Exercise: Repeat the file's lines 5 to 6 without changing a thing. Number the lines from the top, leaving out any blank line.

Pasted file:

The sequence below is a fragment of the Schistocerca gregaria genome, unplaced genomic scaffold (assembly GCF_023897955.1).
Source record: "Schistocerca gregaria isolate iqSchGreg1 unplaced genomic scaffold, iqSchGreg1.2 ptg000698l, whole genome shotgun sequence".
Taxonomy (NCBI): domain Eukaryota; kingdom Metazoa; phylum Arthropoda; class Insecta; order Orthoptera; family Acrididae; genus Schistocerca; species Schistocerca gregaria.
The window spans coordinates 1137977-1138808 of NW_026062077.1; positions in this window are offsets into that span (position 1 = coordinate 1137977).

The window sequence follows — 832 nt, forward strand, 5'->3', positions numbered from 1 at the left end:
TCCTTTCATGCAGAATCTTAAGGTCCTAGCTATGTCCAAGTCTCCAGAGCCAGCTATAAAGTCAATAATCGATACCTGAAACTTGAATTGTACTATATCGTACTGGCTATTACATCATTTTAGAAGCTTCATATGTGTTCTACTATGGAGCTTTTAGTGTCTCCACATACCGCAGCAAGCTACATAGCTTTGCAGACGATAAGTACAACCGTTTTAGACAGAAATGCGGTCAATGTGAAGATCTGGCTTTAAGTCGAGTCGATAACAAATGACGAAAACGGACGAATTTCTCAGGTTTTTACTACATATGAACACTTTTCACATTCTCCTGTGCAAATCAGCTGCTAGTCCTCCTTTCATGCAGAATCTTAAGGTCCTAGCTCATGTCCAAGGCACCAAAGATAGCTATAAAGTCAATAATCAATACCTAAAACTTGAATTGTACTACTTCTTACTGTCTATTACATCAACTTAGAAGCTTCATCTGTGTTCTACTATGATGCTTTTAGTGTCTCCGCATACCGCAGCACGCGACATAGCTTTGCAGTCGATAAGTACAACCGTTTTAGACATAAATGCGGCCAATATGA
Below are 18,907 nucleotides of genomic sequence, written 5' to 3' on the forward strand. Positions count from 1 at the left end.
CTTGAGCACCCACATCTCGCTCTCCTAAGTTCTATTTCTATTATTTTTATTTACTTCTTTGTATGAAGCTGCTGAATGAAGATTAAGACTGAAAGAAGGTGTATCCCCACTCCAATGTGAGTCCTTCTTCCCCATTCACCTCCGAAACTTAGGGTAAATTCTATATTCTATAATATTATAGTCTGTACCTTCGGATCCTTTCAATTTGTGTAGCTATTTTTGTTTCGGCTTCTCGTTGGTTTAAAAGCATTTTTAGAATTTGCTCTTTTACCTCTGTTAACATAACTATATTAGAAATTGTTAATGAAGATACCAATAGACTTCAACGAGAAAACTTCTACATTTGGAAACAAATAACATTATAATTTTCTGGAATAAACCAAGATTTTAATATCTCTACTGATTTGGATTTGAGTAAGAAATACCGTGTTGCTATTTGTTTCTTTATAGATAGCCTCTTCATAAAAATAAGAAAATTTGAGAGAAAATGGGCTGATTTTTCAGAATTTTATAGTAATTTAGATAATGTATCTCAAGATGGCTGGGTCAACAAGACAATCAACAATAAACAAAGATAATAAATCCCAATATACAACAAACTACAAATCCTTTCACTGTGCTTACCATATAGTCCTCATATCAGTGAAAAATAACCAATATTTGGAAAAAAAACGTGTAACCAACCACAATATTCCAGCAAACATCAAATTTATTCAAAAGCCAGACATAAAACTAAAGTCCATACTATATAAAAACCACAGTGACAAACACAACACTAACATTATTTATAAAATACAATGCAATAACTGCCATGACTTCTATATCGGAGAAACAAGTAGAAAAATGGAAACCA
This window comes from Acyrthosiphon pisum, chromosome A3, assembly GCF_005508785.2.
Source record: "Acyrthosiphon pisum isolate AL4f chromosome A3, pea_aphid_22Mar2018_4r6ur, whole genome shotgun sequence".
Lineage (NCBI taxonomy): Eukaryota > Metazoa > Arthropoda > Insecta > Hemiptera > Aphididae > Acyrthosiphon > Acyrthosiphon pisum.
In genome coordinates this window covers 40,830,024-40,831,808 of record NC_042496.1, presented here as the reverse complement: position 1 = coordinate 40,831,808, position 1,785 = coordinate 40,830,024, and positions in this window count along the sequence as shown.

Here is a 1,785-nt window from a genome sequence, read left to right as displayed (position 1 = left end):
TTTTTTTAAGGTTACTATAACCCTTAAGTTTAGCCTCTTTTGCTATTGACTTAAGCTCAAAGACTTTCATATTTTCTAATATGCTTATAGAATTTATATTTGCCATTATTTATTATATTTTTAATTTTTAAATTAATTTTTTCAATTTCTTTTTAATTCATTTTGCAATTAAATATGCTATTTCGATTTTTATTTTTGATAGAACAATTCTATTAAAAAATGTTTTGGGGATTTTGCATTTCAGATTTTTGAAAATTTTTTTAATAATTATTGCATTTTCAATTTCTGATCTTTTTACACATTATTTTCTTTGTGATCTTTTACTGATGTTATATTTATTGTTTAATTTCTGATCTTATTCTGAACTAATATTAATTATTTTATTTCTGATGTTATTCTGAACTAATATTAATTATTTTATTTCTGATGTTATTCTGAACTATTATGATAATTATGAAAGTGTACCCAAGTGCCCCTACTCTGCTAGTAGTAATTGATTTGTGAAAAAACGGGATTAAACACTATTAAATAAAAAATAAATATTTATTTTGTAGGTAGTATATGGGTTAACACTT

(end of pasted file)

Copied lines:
The window sequence follows — 832 nt, forward strand, 5'->3', positions numbered from 1 at the left end:
TCCTTTCATGCAGAATCTTAAGGTCCTAGCTATGTCCAAGTCTCCAGAGCCAGCTATAAAGTCAATAATCGATACCTGAAACTTGAATTGTACTATATCGTACTGGCTATTACATCATTTTAGAAGCTTCATATGTGTTCTACTATGGAGCTTTTAGTGTCTCCACATACCGCAGCAAGCTACATAGCTTTGCAGACGATAAGTACAACCGTTTTAGACAGAAATGCGGTCAATGTGAAGATCTGGCTTTAAGTCGAGTCGATAACAAATGACGAAAACGGACGAATTTCTCAGGTTTTTACTACATATGAACACTTTTCACATTCTCCTGTGCAAATCAGCTGCTAGTCCTCCTTTCATGCAGAATCTTAAGGTCCTAGCTCATGTCCAAGGCACCAAAGATAGCTATAAAGTCAATAATCAATACCTAAAACTTGAATTGTACTACTTCTTACTGTCTATTACATCAACTTAGAAGCTTCATCTGTGTTCTACTATGATGCTTTTAGTGTCTCCGCATACCGCAGCACGCGACATAGCTTTGCAGTCGATAAGTACAACCGTTTTAGACATAAATGCGGCCAATATGA